One was born in a remote village. Another was born in a well-known city. One grew up surrounded by people dabbling with ploughs, amidst mud and stones, harvesting food for the body. Another grew up surrounded by people dabbling with pens, amidst books and words, harvesting food for the mind. As they were growing up, one saw relatives of her father fighting for tiny pieces of land and one saw friends of her father, fighting over points-of-view! And so they grew up, with their strikingly different flavors.
Both had fathers, who loved their daughters and understood that the best thing he could give her was an education. Striving through a lot of hardship, the father in the village, put his only daughter through graduation and her education turned out to be in the practical domain of Economics. Another father, perhaps only struggling on the point of safety of letting his daughter study in a city, put her through graduation and her education was in spiritual domain of Tamil Literature. Economics sharpened the practicality of one’s childhood experiences. Tamil made another delve deeper into the humanity of her childhood experiences. Both became much admired and much loved teachers.
Then, one day, one married the man, who was to be my father. The other, married the man, who was to be my father-in-law. One was love-after-marriage and the other, love-before-marriage. Both men were atheists. My flexible mother went along with my father’s principle of not believing. But my firm mother-in-law went deeper into her religious faith.
Life keeps us on our individual tracks in tiny, small ways too. My mother was the one who took care of all the finances and managed the home. With her ability to plan, organize and actually do any amount of physical work, she was my father’s equal in the physical domain. My mother-in-law was a thinker and a creator. With her prowess in tamil philosophy and her creativity, she was my father-in-law’s equal in the mental domain. Standing shoulder-to-shoulder to a man in a man’s world, is never an easy thing and they both did that with excellence, in their own ways.
The practical one had two daughters and the spiritual one, two sons. In their individual happy lives, tragedy struck in different ways. One was sudden and immense, with fate striking a blow of death and taking away my father prematurely. There was my mother, with two young daughters, tearfully standing at the end of a road. How was she to be the father and the mother, in providing for her daughters and protecting them in this violent world?
Another tragedy was gradual and unnoticeable. For you cannot be a prolific writer of 50+ books and a lyricist of 5,000+ lyrics and also, be there all the time, for your family. It wasn’t my father-in-law’s fault. It was also a blow of fate, striking him with fame. My mother-in-law was increasingly alone and had to nurture the minds of these two young boys, all by herself. How was she to be the father and the mother, in disciplining her sons, in bringing them up as good men in this tricky world?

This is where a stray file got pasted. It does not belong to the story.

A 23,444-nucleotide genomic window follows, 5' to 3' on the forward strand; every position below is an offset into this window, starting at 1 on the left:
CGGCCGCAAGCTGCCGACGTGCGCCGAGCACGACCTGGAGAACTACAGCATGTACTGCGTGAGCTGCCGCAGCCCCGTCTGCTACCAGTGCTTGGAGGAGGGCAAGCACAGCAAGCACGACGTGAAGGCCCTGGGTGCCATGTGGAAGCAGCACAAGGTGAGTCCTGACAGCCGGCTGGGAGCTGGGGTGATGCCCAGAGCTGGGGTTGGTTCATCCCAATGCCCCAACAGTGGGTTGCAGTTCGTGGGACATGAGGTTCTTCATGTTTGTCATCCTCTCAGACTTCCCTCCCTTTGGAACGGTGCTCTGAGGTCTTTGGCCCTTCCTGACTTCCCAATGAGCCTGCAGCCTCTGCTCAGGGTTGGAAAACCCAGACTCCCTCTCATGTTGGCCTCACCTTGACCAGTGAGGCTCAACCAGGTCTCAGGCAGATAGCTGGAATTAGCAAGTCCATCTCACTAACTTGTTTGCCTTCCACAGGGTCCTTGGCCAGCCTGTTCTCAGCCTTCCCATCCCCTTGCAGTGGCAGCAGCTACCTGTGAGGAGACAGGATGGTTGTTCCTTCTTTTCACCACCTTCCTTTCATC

And how they showed the world that they could! Life had already given the skills they needed for their respective journeys. It was about harnessing those with a deep perception. My mother brought her daughters up, with her excellent financial planning through every step of the way, giving them a good education and marrying them off happily. My mother-in-law brought her sons up, with the best possible values and strong minds, making them such men that the world now looks at them, not just with awe, but with love.
Still, you don’t get to go through life’s hardships without getting yourself a few rough edges. Sometimes, I don’t understand the negativity in my mother’s lack-of-trust in people and have fights with her, on this count. In a few moments, it all melts in the understanding that these quick judgements of people and situations have protected me at many points in life. Also, at times, I cannot accept the unquestioning religious beliefs of my mother-in-law and have my disagreements with her. Then, I realize that it is because of this same strong, unmoving faith, that she conquered the odds of her life and instilled positivity in her son, my husband. As I observe and absorb the two very different qualities of these women, it dawns that this is life’s way of teaching me, balance.
Truly glad that life has made me know, love and be inspired by these two women. To have leaned on that down-to-earth, patient rock of a mother and to have wafted in that reassuring breeze of a mother-in-law. My salute to their womanhood!